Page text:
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Low Rates Deliver an Early Christmas

By October 3, 2019 December 20th, 2019 No Comments

Corporates issuing debt at rock-bottom rates exult after reaping major savings.

“Sometimes the market gives you a gift,” exclaimed one treasurer at a recent NeuGroup meeting while recapping highlights from the last few months. In this case, the gift came in the form of $300 million in net present value savings after the company took advantage of the late-summer swoon in interest rates.

  • The company cashed in by calling—at par—30-year-bonds yielding 4.2% and replacing them with debt yielding 3.1%. And yes, the timing of low rates matching up with the bonds’ call dates was sweet serendipity. 

Another treasurer who joined the cavalcade of corporates issuing debt last month—Bloomberg reports that companies sold more than $308 billion of notes in September, the first time ever that corporate issuance has topped $300 billion in a month—said strong demand for his company’s big debt deal produced “massive” NPV savings, making the issue a “home run.”

Timing is everything. Members agreed that treasury needs to have the ability to take advantage of the opportunities—or gifts—that fixed-income markets provide. “Timing in volatile markets is critical,” one participant said. That recalls a key takeaway from a NeuGroup meeting of mega-cap treasurers in 2017:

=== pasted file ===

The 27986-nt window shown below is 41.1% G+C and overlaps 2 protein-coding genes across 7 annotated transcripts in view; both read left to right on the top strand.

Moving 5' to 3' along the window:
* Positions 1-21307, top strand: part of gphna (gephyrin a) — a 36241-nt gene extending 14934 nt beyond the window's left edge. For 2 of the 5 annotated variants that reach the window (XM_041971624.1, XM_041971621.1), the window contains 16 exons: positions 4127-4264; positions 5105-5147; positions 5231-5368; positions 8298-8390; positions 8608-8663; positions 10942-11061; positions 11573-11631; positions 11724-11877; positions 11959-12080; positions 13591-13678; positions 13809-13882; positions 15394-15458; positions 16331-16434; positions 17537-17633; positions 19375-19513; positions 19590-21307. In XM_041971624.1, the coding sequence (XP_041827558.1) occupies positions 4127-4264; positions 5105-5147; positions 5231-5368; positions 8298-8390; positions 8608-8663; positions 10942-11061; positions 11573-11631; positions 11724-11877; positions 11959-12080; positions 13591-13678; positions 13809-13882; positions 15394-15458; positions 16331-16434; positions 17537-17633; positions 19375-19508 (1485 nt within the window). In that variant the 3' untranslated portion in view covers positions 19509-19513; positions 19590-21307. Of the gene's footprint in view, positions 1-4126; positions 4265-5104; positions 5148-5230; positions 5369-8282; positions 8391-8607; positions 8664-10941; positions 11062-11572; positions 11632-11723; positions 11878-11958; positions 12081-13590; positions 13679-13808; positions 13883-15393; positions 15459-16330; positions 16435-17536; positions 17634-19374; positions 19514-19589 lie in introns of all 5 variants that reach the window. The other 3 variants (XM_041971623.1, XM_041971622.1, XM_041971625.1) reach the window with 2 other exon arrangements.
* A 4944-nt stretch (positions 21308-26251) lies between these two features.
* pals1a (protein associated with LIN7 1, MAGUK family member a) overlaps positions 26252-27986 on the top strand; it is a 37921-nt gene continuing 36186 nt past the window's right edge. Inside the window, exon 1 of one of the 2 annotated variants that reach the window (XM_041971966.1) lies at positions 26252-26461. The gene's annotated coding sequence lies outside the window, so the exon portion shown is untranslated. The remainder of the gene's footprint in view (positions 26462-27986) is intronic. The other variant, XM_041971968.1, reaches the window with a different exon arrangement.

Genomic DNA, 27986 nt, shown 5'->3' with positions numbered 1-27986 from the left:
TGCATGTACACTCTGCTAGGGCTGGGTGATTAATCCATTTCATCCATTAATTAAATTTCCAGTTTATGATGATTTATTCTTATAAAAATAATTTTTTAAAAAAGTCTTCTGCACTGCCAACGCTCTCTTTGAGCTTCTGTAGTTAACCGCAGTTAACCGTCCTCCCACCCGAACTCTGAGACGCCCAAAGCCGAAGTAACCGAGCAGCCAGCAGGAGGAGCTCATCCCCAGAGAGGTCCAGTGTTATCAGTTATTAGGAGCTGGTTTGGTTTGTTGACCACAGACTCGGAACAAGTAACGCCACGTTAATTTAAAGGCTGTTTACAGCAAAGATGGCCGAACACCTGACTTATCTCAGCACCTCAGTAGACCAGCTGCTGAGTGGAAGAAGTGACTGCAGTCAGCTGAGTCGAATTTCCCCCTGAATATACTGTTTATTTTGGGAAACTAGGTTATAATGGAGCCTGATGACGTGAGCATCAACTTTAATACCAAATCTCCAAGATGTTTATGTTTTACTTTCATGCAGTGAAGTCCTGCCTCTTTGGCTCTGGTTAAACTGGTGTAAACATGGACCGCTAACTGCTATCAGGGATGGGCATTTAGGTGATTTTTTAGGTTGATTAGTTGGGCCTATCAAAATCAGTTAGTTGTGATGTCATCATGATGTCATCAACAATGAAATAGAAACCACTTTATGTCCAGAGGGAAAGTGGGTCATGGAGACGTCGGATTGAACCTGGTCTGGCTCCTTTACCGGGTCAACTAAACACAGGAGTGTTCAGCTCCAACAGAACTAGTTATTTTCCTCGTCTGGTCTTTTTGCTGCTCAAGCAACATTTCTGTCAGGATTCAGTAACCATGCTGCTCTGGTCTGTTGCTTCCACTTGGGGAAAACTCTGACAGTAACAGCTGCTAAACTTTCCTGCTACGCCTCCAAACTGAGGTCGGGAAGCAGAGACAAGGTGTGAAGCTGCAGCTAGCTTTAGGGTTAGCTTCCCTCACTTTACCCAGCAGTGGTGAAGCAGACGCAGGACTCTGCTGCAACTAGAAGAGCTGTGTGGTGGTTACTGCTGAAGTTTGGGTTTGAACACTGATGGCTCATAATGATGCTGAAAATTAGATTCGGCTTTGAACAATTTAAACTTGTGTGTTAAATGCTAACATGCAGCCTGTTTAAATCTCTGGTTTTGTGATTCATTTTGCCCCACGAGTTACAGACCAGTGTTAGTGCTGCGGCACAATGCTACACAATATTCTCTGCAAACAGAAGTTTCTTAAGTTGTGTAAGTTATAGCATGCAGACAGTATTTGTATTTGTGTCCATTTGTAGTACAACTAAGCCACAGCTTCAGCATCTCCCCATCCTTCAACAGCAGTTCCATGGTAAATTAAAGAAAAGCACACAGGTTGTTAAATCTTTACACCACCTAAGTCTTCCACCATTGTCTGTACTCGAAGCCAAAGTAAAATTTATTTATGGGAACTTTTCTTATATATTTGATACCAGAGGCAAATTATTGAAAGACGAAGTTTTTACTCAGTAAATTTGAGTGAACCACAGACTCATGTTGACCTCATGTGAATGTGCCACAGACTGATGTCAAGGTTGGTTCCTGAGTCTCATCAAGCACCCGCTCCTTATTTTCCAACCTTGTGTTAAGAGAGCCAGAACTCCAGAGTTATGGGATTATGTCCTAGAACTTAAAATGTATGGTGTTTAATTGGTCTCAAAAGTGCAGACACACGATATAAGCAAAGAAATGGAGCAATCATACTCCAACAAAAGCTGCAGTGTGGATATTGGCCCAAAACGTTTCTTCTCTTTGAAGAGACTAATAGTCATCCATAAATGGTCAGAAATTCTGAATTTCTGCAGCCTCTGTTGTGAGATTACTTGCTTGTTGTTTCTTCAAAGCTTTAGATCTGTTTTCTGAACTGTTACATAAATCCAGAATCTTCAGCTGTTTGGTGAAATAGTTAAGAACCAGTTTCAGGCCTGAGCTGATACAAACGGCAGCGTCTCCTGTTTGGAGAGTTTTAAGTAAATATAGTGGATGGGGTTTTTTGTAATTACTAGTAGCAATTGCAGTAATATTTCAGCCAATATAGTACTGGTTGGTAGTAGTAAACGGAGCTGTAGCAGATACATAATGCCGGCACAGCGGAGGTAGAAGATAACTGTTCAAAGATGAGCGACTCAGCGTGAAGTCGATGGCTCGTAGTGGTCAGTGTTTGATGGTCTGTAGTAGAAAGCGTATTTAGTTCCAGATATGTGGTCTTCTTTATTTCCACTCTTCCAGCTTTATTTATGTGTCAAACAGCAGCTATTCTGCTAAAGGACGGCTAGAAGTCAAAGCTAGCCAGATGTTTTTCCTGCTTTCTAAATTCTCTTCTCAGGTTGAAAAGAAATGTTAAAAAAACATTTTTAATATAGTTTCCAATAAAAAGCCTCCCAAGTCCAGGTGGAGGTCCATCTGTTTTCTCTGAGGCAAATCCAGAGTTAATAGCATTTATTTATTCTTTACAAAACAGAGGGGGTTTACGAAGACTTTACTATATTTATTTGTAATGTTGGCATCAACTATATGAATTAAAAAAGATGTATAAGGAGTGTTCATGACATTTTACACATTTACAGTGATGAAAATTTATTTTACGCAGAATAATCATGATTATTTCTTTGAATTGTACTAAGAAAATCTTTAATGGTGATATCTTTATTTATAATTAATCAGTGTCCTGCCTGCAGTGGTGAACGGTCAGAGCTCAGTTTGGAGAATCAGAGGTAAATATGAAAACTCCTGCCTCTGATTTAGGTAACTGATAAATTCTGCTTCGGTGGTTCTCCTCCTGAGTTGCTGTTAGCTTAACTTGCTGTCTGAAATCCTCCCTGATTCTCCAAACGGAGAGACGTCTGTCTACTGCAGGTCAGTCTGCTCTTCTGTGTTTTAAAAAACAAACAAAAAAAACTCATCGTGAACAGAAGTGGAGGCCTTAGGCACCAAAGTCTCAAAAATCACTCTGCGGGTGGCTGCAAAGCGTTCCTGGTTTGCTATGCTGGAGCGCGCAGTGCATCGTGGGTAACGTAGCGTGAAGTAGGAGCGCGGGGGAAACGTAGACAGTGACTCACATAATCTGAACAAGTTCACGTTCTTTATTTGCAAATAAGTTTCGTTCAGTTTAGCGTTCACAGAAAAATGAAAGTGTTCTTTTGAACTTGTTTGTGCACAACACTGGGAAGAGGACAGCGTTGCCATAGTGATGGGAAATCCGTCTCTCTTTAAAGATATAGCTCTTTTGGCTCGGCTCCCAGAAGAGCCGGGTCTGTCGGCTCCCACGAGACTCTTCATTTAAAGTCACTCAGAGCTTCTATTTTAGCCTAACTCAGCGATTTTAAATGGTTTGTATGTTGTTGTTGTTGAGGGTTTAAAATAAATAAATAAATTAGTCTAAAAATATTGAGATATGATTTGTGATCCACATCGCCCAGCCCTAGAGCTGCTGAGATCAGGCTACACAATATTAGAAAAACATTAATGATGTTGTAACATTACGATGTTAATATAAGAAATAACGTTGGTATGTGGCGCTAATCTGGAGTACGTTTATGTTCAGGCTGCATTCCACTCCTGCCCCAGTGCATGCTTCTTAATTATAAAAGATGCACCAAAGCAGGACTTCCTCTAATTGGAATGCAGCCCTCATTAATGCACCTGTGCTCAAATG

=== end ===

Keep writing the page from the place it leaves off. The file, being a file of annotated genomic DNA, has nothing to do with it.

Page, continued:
• Winning authority from the board to go to capital markets opportunistically is a best practice. Treasury needs to have authority from the finance committee to refinance or issue debt when market stars are in alignment. This provides the flexibility to act fast, and members agreed it’s ideal for everyone as long as there’s full transparency between treasury and the board of directors.

    One member said his department does not have multi-year authority but hopes to get there. Another half-joked that the finance committee thinks it’s smarter than it is. 

The flexibility to say “no go.” Equally important to having the authority to strike while the market iron is hot is having the right and judgment to say “no go” to the banks underwriting a bond issue if conditions have soured the morning the deal is scheduled.

“You want to give yourself the timing flexibility from a funding, liquidity and organizational standpoint to provide a larger window of timing options so that you aren’t boxed into one specific date,” one treasurer at the meeting said.

Christina Popik

Author Christina Popik

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